Laurent Lore
October 2022
Big news in the world of immigration! After being closed for more than two and a half years, the Skilled Migrant and Parent categories have re-opened. This is great news for migrants wanting to make the move to New Zealand, employers who are looking for staff, and children wanting to give their parents a life in New Zealand.

Key points to take from the re-opening of the two categories:

Skilled Migrant category
  • On 9 November 2022, all Expressions of Interest (EOIs) in the Skilled Migrant Category (SMC) pool that score160 points or above will be selected;
  • After 09 November 2022, the points required for EOI selection will increase to 180. This means there is significant advantage in 'acting quickly' to file an EOI where an applicant can score at least 160 points but not 180;
  • There is no limit on the number of places available annually under the re-opened SMC;
  • Immigration New Zealand is reviewing the SMC settings and there may be changes to its structure during 2023.

Parent category
  • An adult child wishing to sponsor one parent now need to be earning 1.5 times the median wage, rather than 2 times as was the case before the category closed 2.5 years ago. Thresholds for sponsorship by a couple, and for 2 or more parents, are also set accordingly;
  • Selection of existing Parent Category EOIs will proceed in date order, starting on 14 November 2022;
  • All new EOIs received under the Parent Category will go into a random ballot and the first selection of these will be in August 2023;
  • There is a limit of 2500 Residence Visas annually under the re-opened Parent category.

Immigration processing times continue to be lengthy and delayed. This has contributed to the heavy workload of new rules to 'apply', as directed by Government.

We continue to answer the difficult questions people bring to us. The COVID experience has moved us into holding many client consultations by Zoom or MS Teams. The best way to arrange a meeting is to use our website's online booking system for a video call or a face-to-face meeting. Even lawyers can move with the times, as we all must.

Simon Laurent
Change to 'cost threshold' for health conditions
In September, INZ announced that the 'cost threshold' - that is, the maximum cost a health condition is likely to impose on the New Zealand public health system before an applicant will be found not to have an acceptable standard of health - has increased from $41,000 to $81,000 over 5 years for acute conditions and $81,000 in total for chronic conditions.

INZ says this increase reflects changes to the cost of health services and will also support people with minor health conditions to more readily achieve Residence.

INZ approaches the issue of 'acceptable standard of health' from the perspective of the cost that people impose on limited health resources. The idea is that New Zealand wants healthy migrants who can bring economic benefit rather than being a burden.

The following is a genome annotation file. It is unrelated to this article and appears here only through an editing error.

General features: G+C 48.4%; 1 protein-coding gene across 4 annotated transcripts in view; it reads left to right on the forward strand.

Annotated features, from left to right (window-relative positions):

However this approach has been criticised, with some saying it is 'discriminatory' and non-compliant with, for example, the UN Convention on the Rights of Persons with Disabilities.

This is an interesting argument, but something of a red herring, because international Conventions are not binding in New Zealand domestic law - only Parliament can do that. If you are interested in knowing about this, see here.

Nevertheless the increase to the cost threshold by changes to immigration instructions, which govern visa applications, may indicate some recognition of the UN Convention mentioned above. It definitely represents some relaxation of the traditional approach.
Detailed Active Investor Plus rules released
Immigration New Zealand has released the detailed rules ('Instructions') which Immigration Officers will use to decide applications under the Active Investor Plus category.

There is some real complexity here and quite a bit for Immigration Lawyers and Advisers to get to grips with in order to properly advise applicants.

We have published a short blog series recently (Active Investor Plus Resident Visa - Part 1 & Active Investor Plus Resident Visa - Part 2) , covering some key aspects of this new category.

Please feel welcome to contact us to book a consultation if you would like to discuss an application under the category in more detail.
SUCCESS STORY - 2021 Residence Visa and Exclusion from NZ
We successfully assisted an applicant to apply for Residence under the 2021 Special Residence category, where the applicant was said to be excluded from New Zealand under section 15 of the Immigration Act 2009.

The reason for exclusion from New Zealand was owing to being banned from getting a visa for Canada due to 'misrepresentation of documents'. Our client told us the reason for the misrepresentation was poor conduct by his (Canadian equivalent) Immigration Adviser.

We researched Canadian law to establish that our client was not completely prohibited from re-entering Canada. This then allowed us to argue that our client was not excluded from New Zealand, with reference to the decision of the New Zealand High Court in Ministry of Business Innovation and Employment v EM [2019] NZHC 1966.

In the alternative, we provided submissions in favour of our client being granted a Special Direction. Such a request involves asking a senior immigration officer to grant an applicant a visa even though they are excluded from New Zealand. This is a highly discretionary decision.

See James Turner's vlog on exclusion issues and my blog for more discussion.

We can help with exclusion issues, whether due to being banned from another country or for some other reason, such as a serious criminal conviction. In a lot of cases, if the circumstances surrounding the exclusion are explained, there can be a credible basis for INZ agreeing to grant a Visa.

We don't win every situation, but where we do achieve positive and life-changing outcomes for people, it is very satisfying.